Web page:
LocationAlhambra , CA
As the Alhambra Source previously reported, voting is different this year. Starting Saturday, Feb. 22, voters will have an 11-day period to cast their ballot in the March 3 presidential primary.
The previous ballot marking system is over 50 years old. Replacement parts, accessibility and ballot capacity for a large number of candidates were an issue, according to the Los Angeles County Registrar-Recorder/County Clerk’s office.
The new Ballot Marking Device has a digital interface, similar to an iPad, tablet or e-book, and prints vote selections on a paper ballot. Voters begin by selecting a range of settings to customize their voting experience, including language, text size and audio options. When they are ready to begin voting, they will insert their paper ballot and it will be pulled into the machine. Voters can begin casting their vote on the screen.
To view all candidates, measures and voting choices, a large “more” button is at the bottom of each screen.
When done, voters will get to see all of their selections on one screen and have the opportunity to edit their choice. When your identity and registration has been confirmed, the Ballot Marking Device will print the ballot for the voter to review and then cast it. The machine will deposit it into a locked box at the back of the machine.
The Registrar-Recorder’s office produced a video showing how to use a Ballot Marking Device:
For those who prefer to fill out a sample ballot before they arrive at a Vote Center, LAvote has created an Interactive Sample Ballot to complete before voting, that will generate a code for a voter to scan and load their choices onto the voting machine.
The Interactive Sample Ballot allows voters to review and make selections on any device. When they are finished it will generate a Poll Pass. This is a QR code; a scannable code that is tied to their name, like a digital airline boarding pass or ticket.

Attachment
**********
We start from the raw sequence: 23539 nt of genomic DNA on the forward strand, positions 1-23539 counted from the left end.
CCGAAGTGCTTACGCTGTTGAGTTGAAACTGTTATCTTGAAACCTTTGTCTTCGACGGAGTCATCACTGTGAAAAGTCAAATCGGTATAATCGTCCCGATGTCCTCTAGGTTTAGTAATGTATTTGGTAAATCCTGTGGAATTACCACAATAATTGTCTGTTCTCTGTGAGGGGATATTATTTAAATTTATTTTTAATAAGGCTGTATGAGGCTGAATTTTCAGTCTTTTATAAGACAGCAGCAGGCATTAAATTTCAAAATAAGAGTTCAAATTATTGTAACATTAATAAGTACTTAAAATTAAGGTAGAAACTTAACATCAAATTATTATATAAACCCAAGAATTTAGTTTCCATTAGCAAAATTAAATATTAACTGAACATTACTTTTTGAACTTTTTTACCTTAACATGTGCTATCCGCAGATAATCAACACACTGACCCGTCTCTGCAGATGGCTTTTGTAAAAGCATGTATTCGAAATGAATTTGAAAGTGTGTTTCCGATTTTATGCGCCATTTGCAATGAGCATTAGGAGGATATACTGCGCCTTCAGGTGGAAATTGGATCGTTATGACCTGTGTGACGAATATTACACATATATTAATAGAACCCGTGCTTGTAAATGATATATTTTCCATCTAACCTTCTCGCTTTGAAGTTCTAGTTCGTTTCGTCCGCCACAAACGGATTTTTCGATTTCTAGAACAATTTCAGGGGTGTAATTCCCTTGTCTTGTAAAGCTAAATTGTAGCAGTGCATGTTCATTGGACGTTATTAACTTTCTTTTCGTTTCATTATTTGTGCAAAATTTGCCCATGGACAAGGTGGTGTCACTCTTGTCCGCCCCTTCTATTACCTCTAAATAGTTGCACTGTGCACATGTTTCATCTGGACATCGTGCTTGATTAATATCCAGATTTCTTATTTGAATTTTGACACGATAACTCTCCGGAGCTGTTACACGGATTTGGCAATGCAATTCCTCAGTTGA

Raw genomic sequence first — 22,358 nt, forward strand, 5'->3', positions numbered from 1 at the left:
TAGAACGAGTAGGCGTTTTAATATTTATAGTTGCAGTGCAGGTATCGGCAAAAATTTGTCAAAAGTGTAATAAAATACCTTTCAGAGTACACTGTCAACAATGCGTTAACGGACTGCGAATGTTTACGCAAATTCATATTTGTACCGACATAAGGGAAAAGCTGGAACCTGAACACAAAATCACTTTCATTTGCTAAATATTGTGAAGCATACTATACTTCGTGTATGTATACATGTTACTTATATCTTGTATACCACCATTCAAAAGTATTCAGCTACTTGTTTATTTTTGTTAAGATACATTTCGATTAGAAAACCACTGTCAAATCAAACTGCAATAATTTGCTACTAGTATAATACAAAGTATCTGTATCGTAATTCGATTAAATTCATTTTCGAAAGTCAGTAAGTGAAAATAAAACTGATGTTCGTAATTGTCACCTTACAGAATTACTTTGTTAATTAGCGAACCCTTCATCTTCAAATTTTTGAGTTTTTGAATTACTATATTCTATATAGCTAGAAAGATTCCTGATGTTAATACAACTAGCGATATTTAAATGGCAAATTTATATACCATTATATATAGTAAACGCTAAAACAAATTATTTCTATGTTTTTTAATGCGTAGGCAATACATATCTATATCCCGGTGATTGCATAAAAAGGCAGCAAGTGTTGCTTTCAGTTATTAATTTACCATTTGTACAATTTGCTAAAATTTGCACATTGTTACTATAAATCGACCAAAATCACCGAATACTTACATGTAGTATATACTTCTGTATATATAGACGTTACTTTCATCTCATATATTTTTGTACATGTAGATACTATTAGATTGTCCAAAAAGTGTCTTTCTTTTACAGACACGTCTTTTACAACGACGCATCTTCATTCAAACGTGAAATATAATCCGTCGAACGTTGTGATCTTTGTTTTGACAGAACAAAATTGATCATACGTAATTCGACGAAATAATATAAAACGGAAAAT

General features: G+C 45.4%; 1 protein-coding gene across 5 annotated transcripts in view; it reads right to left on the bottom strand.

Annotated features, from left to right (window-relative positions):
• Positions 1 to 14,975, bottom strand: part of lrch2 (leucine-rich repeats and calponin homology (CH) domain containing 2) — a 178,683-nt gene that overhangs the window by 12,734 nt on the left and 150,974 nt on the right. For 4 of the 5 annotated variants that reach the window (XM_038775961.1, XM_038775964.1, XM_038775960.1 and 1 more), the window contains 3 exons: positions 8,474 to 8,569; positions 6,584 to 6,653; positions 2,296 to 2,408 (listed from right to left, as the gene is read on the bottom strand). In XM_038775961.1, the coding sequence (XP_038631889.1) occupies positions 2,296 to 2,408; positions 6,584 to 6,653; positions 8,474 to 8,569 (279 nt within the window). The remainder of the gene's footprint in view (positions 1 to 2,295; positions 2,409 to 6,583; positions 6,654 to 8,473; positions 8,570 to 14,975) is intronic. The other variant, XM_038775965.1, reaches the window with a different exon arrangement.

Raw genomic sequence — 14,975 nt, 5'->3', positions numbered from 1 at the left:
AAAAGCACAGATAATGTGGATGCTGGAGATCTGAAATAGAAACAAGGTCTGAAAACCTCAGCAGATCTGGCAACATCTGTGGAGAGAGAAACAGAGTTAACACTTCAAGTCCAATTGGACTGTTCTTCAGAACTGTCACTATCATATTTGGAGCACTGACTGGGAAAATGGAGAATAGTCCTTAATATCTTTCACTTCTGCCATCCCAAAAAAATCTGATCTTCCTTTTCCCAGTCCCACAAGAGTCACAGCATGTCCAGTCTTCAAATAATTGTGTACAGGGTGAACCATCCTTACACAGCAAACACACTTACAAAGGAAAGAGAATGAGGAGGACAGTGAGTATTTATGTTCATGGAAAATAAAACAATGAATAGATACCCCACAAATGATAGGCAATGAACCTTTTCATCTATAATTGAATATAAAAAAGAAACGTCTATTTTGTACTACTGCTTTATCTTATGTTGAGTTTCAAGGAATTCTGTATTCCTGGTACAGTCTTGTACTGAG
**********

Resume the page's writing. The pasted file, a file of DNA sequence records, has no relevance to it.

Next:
Download or print the Poll Pass, bring it to a Vote Center, scan at the Ballot Marking Device, review vote choices and the machine will print a paper ballot to submit the vote.
The Registrar-Recorder’s office has also produced an informational video about the Interactive Sample Ballot and Poll Pass:
Voting by mail got an update this year: postage is paid. Return to a Vote Center or mail by March 3 to be received by March 6 for your vote to be counted. Don’t forget to sign the back of your envelope.
If you already voted by mail and want to track your ballot through the Los Angeles County Registrar-Recorder/County Clerk, go here. If you want to track each step and choose to receive notifications like when your ballot is received or counted, you can also sign up for Ballottrax.
If you missed the online registration deadline, you can still register to vote at a Vote Center. The Conditional Voter Registration allows you to vote using the same process, but when the ballot is printed, you will return it to an election worker. When your registration is verified, your vote will be counted, and registration active.
For information on same-day voter registration, watch this video by the California Secretary of State:
There are now 976 Vote Centers. If you’re looking for a location to cast your vote, check out LAvote.net’s locator map. Be aware that there is a filter for 4-day and 11-day Vote Centers. It’s under the page title, but above the map.
For more information about accessibility, read LAvote’s accessibility flyer.
Read the Alhambra Source’s previous story about the basic voting changes, Primary Voting Is Different This Year: More Locations, More Time, New Machines